Price: $399 a month, or pay more upfront for a discount
Udacity works in partnership with leading tech companies to develop programs in the most important skills for working in tech. That includes beginner programs like Intro to Programming, but most of their programming covers more advanced territory like Data Engineering and Programming for Data Science. Udacity’s programs generally take several months to complete, and involve working with mentors as well as expert instructors.
Price: $299 per year (standard), $449 per year (premium)
Pluralsight offers a “technology skills platform” that includes a library of courses, as well as skills assessments and projects for hands-on learning. All of their resources are focused on valuable tech skills. They have a number of courses covering programming languages, but the topics tend to be more advanced than those typical beginners will be looking for.
14. LinkedIn Learning
Price: $29.99 per month, or $240 a year
LinkedIn Learning offers over 300 courses in programming languages ranging from courses that only take a couple hours to complete and cover basic concepts, to those that take 20+ hours and go more in depth. LinkedIn Learning offers a one-month free trial, so if there’s only a course or two you’re interested in, you can potentially complete them before payment kicks in. Or you can use the month to get a taste of their offerings and then continue exploring over time.
15. Code Avengers
Price: $29 a month, or $240 a year
Code Avengers provides courses on the main programming languages divided into learning modules that make it easy to learn at your own pace. In addition to the learning modules, they have an interactive module for tackling hands-on projects that you can share online as you go.
Price: Varies per course
Udemy is a site that offers web courses in a wide variety of topics. The site has many courses on coding and programming languages, most of which cost around $20 a piece. You can either select a specific course you’re interested in and pay for it outright, or sign up for a Udemy subscription for $29.99 a month that includes a wide array of the most popular courses on the site.
Price: $180 a year, or $32 a month
Skillshare is another site that offers courses in a number of different topics, all related to creative or professional skills. The site includes a number of courses on learning to code on web development, both short courses that cover basic concepts and more in depth ones that help equip you with skills.
Price: Varies per course
Coursera offers over 250 courses about coding, including some associated with known universities and familiar tech brands like Google. Some courses on Coursera are free, but most covering coding skills come at a cost, typically around $50.
Option 3: Sign Up for a Local Bootcamp
Online learning is great for making resources more accessible to busy adults that have to fit their learning in between other responsibilities. But many people will learn better and faster with in-person instruction.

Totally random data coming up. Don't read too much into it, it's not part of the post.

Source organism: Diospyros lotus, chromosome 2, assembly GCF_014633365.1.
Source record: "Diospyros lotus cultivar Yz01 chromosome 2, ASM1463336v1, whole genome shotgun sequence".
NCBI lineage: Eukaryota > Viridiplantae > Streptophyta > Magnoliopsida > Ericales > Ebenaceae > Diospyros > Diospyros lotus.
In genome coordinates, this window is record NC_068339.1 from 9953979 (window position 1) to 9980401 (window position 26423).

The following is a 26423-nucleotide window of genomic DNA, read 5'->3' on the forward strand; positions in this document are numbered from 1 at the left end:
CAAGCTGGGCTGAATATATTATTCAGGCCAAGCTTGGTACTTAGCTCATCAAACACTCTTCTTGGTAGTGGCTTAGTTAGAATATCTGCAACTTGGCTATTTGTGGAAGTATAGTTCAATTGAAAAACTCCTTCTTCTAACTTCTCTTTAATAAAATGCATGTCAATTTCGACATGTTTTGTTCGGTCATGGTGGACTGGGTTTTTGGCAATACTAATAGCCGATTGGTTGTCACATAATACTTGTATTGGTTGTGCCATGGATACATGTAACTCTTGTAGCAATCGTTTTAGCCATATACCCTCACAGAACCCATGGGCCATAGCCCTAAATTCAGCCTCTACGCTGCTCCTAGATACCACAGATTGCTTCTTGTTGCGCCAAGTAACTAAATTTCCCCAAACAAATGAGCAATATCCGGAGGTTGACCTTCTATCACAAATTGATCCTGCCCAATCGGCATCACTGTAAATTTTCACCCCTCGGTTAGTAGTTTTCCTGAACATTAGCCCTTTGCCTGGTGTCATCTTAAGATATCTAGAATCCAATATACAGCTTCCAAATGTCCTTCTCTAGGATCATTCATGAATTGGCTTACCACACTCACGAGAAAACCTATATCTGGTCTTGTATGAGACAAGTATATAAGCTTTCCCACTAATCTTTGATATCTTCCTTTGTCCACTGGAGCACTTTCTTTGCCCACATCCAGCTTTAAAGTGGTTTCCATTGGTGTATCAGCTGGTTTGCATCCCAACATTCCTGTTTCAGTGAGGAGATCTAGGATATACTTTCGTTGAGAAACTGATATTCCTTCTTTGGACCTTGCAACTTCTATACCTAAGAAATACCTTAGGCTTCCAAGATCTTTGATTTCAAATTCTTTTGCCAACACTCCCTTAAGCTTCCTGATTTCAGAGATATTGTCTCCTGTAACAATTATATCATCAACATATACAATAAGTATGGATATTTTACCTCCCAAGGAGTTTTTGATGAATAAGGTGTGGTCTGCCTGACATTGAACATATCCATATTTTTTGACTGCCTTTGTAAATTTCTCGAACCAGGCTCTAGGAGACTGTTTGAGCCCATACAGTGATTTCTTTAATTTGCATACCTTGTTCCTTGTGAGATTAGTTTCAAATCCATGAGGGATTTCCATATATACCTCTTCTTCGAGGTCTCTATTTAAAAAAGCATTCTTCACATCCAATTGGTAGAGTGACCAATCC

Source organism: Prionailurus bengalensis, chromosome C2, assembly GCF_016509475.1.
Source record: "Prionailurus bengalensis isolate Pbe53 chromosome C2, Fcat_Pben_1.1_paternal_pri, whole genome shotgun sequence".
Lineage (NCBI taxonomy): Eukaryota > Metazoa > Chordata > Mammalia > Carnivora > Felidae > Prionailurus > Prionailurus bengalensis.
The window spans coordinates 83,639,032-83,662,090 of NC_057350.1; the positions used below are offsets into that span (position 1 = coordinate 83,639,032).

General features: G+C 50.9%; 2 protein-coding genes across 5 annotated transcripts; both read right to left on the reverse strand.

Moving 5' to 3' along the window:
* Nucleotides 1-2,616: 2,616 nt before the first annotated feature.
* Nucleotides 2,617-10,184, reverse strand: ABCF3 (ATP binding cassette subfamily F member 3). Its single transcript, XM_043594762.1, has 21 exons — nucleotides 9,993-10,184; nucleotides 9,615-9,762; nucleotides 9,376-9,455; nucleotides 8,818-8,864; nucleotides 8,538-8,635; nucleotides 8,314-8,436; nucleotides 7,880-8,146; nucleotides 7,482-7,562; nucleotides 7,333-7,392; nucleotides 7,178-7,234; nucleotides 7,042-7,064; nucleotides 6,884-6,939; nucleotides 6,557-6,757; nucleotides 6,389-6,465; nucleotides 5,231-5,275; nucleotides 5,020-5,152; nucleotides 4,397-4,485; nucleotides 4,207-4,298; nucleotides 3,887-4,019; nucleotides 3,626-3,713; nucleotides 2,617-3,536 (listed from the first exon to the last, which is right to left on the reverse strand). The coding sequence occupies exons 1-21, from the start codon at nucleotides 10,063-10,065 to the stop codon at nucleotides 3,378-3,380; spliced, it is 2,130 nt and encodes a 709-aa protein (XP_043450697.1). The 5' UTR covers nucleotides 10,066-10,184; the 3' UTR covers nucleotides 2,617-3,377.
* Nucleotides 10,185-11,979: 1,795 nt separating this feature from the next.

If you want to go beyond learning basic html for making the occasional update to your website and learn the kind of skills that lead to a job in tech, a bootcamp can likely get you there faster than trying to learn on your own or with one-off online courses.
To find out what kind of options exist in your area, look to Google. Try typing the name of your city, plus “coding boot camp” into search, and look into your options. To get a feel for the quality of the bootcamps available, look for:
Student testimonials Partnerships with local tech companies (that means more job opportunities) Job placement rates for graduates
Good bootcamps aren’t cheap, and they require a sizable time investment for a temporary period, so this option only makes sense if you want to pursue a career in tech. But if you want to learn a lot relatively quickly, they’re a good way to do that.
Option 4: Look into a Computer Science Degree Program
If you want to go even further in your learning than a bootcamp allows, you may want to consider a computer science degree.
Of course, this isn’t a choice to make lightly. Any degree program you take on will take years and thousands of dollars to complete, and computer science is no exception. This path makes the most sense if you know for sure you want to pursue a career in tech, and you’ve confirmed that the jobs that look the most attractive to you require degrees.
If you’re at the very beginning stages of learning to code, jump back up to the free and low-cost resources on our list and try out some of those first to make sure this is something you want to pursue seriously. Going to college for computer science is overkill if your only goal is to learn to code, but for certain tech career paths it’s a reasonable option.
Ready to Start Learning to Code?
You could probably get by as a website owner without learning to code, but devoting a few hours to learning the basics will absolutely make your life easier and make tasks accessible to you that would otherwise feel out of reach.
And if you like what you learn, tech jobs are lucrative. Diving further into learning different programming languages and how to put them to use could pay off big over time.